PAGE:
Spending cuts have provoked an angry response all around Spain, often with street demonstrations. This week, coal miners concluded their own protest against the cuts with a mass march converging on Madrid.
For decades, miners have sung the song, "Santa Barbara la Bendita," in the heartlands of the Spanish coal industry in the mountainous northern regions. But it's rarely heard on the outskirts of the capital, Madrid, in central Spain.
But this is a very unusual occasion. About 200 miners have walked over 400 kilometers over the last two-and-a-half weeks, from their homes in the north, averaging over 30 kilometers each day. And they have brought a very clear message for the government: Don't cut spending on the mining sector.
Placido Alvarez, one of the miners along for the march, says mining is part of his family - it was the profession of his father, grandfather and uncles. Having walked from a village in the province of Leon, he has blisters on his feet and has been suffering from tendinitis for a week or so. But that's not going to stop him, he told DW.
Keep on marching
However, the government insists all this effort is in vain. It says it will reduce subsidies for the coal industry by 200 million euros this year alone - a cut of over 60 percent. The reason for this, it argues, is that Spain's mines are not cost effective, and this is highlighted by the fact they need so much help in subsidies. Spanish coal is expensive, making it difficult for it to compete with the products of foreign mines.
Energy Minister Jose Manuel Soria has defended the cuts, explaining that they are necessary because of the size of the public deficit.
The Spanish economy has been under severe pressure lately, with its borrowing costs soaring on international markets. But despite the government's efforts to stop the market turbulence with reforms and cuts, Spain recently had to request a bailout from the European Union for its banking sector.
Coro Acarreta turned out to support the protesting miners as they marched into her town of Aravaca on the edge of Madrid. She says the problem isn't just a matter of money.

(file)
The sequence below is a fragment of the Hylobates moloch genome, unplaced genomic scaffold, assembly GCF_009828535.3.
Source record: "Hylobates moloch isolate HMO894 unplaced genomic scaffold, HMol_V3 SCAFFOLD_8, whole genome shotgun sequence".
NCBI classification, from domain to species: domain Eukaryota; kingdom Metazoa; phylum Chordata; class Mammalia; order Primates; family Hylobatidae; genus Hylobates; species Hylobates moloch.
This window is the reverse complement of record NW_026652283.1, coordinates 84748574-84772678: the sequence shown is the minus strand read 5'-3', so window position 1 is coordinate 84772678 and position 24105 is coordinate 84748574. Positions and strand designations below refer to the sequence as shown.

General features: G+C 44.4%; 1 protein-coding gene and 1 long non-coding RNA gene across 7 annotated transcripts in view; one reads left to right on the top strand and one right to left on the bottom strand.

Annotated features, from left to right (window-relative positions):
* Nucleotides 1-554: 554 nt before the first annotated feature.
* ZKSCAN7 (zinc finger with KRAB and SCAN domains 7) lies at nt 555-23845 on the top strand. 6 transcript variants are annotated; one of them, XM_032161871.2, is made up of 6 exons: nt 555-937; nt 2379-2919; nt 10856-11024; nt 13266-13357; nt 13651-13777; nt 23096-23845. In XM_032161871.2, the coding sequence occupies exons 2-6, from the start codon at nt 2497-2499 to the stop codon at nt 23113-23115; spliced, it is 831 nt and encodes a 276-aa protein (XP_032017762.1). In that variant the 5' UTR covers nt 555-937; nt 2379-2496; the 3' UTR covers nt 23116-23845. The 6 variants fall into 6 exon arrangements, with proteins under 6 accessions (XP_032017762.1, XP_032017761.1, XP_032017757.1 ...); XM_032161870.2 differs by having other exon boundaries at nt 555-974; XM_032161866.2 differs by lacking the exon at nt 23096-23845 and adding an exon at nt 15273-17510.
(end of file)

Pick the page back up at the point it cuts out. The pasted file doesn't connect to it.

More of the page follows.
"What people are fighting for is to be listened to. Instead of that, we see our government paying attention to what's happening outside Spain - the markets."
The miners themselves acknowledge that their sector is far from profitable. But they point to coal as a safe alternative to nuclear energy and one that is less prone to price fluctuations than oil. Their biggest argument of all, though, is that mining has been a crucial part of northern Spain's social fabric for decades. Despite its lack of economic efficiency, they say, it plays a key social role.
Fabian Alvarez-Alvarez is a miner from Asturias who has helped organize the protest walk. He says while only around 9,000 miners are working in Spain, most of those will lose their jobs if these cuts are implemented and the industry itself will be effectively destroyed, leaving dozens of towns across northern Spain without economic activity.
"We have to fight for this sector, because it creates jobs and wealth and we should have a bit of historical memory and be grateful, by remembering how mining helped the country emerge from isolation and poverty in the years after the civil war of the 1930s. Without the coal industry, Spain wouldn't be the country it is today."
The miners have now finished their long march from the north - which they concluded with a late-night demonstration in the capital. The miners were wearing their helmets and head torches and they looked exhausted but also elated at having walked halfway across Spain.
The big question now is whether the government will listen to them and change its mind, or if it will push ahead with the controversial spending cuts that sparked this protest in the first place.
Author: Guy Hedgecoe, Madrid
Editor: Gabriel Borrud